Technical trouble Tuesday for Tracy. A Current Affair presenter Tracy Grimshaw struggled a bit on Tuesday when both the live feed and pre-recorded packages on the program failed:


A Current Affair breached rules in parking ranger story. A Current Affair has been told off by Australia’s media watchdog after suggesting that a council parking ranger was hiding from motorists as he photographed cars in a no stopping zone. The Australian Communications and Media Authority has found that the report — shown in an episode of Nine’s ACA in January last year — breached the TV code of practice by failing to present material accurately. The council — which is anonymised in today’s ACMA finding — complained that the suggestion that the ranger was “hiding” in a nearby bus shelter from motorists was unfair. — Mumbrella

Judge upholds journalist’s right to withhold IRA details. A Belfast journalist today won the right to withhold material relating to the Real IRA from the state, in a landmark ruling on press freedom. A Northern Ireland judge ruled that Suzanne Breen’s life would be at risk if she handed over interview notes and other information connected to an interview she conducted with the Real IRA after it killed two British soldiers in March. Legal experts and the National Union of Journalists said Mr Tom Burgess’s decision at Belfast Laganside Court today to reject the Police Service of Northern Ireland’s application to force Breen to hand over her material was a victory for press freedom. — The Guardian

News of the day, NT style. Gangland murders, Iranian rebellion, Parliamentary politics be damned — the most important news in the Northern Territory is that tradies are perving on topless backpackers.

There’s no such thing as a virtual revolution. New media are playing a vital role in dissolving authoritarianism. But there are few overstatements quite as grand as the idea of a Twitter Revolution. The websites enable. But revolutions require courage, physical confrontation and risk. Twitter is Paul Revere on his horse. But don’t underestimate the very old fashioned flesh and blood requirements of real change. — Foreign Policy

The media can profit from Twitter’s big week. Media will no longer be the filter through which all news must pass. That genie is out of the bottle. The media needs to find its place in the new-media world. It will be needed. There were already concerns that the Iranian government was sending out disinformation on Twitter in Iran. Just as Twitter becomes an effective medium, it will surely be co-opted by evildoers and hucksters who can take advantage of its lack of filtering. There will be a need to curate the growing tsunami of information. — The Daily Beast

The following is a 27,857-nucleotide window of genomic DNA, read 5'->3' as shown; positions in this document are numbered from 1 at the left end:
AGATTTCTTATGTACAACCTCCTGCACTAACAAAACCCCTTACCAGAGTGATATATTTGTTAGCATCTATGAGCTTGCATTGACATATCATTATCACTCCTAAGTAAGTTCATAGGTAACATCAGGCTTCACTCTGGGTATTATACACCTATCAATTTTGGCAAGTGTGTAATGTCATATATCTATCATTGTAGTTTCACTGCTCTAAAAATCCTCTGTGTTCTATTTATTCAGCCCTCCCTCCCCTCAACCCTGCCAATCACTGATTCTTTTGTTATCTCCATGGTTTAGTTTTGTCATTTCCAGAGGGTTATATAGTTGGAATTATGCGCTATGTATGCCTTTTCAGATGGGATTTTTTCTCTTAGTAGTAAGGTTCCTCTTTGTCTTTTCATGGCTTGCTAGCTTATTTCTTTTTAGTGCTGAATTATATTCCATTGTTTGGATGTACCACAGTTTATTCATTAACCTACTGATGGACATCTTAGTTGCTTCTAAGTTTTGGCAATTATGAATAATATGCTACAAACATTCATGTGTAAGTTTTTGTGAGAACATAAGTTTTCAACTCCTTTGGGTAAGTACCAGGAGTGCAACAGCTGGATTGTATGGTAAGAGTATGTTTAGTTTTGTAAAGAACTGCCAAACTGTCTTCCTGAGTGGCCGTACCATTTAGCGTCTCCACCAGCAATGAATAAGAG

When the future is fraught with uncertainty it helps to be young and brave and not afraid to starve. Among the conclusions at last week’s Chicago Media Future Conference: professional journalism is an anomaly, nobody’s ever really paid for news, and if you see a helicopter, you can surmise for yourself that the president’s in town. The panelists were consecutively affirming: the need to reach the right readers rather than simply a lot of readers; a journalism that collects, culls, and organizes information for public consumption; and dispassionate, inquisitive, dare I say objective reporting. The young Turks reinventing the business won’t have to reinvent the wheel. — Chicago Reader

Boston Guild leader: union will “adapt and change”. Boston Newspaper Guild President Dan Totten says the union will “adapt and change” to keep The Boston Globe going. He also noted The New York Times Co. has made many “misjudgments and mistakes” about the guild’s resolve. The guild rejected a concession package 10 days ago that included an 8.4% salary cut, a week-long furlough and the elimination of lifetime job guarantees for some 400 employees. That sparked the newspaper to implement a 23% salary cut this week. — Editor and Publisher

Headline of the day. From the Sydney Morning Herald: Woman obsessed with rabbits arrested again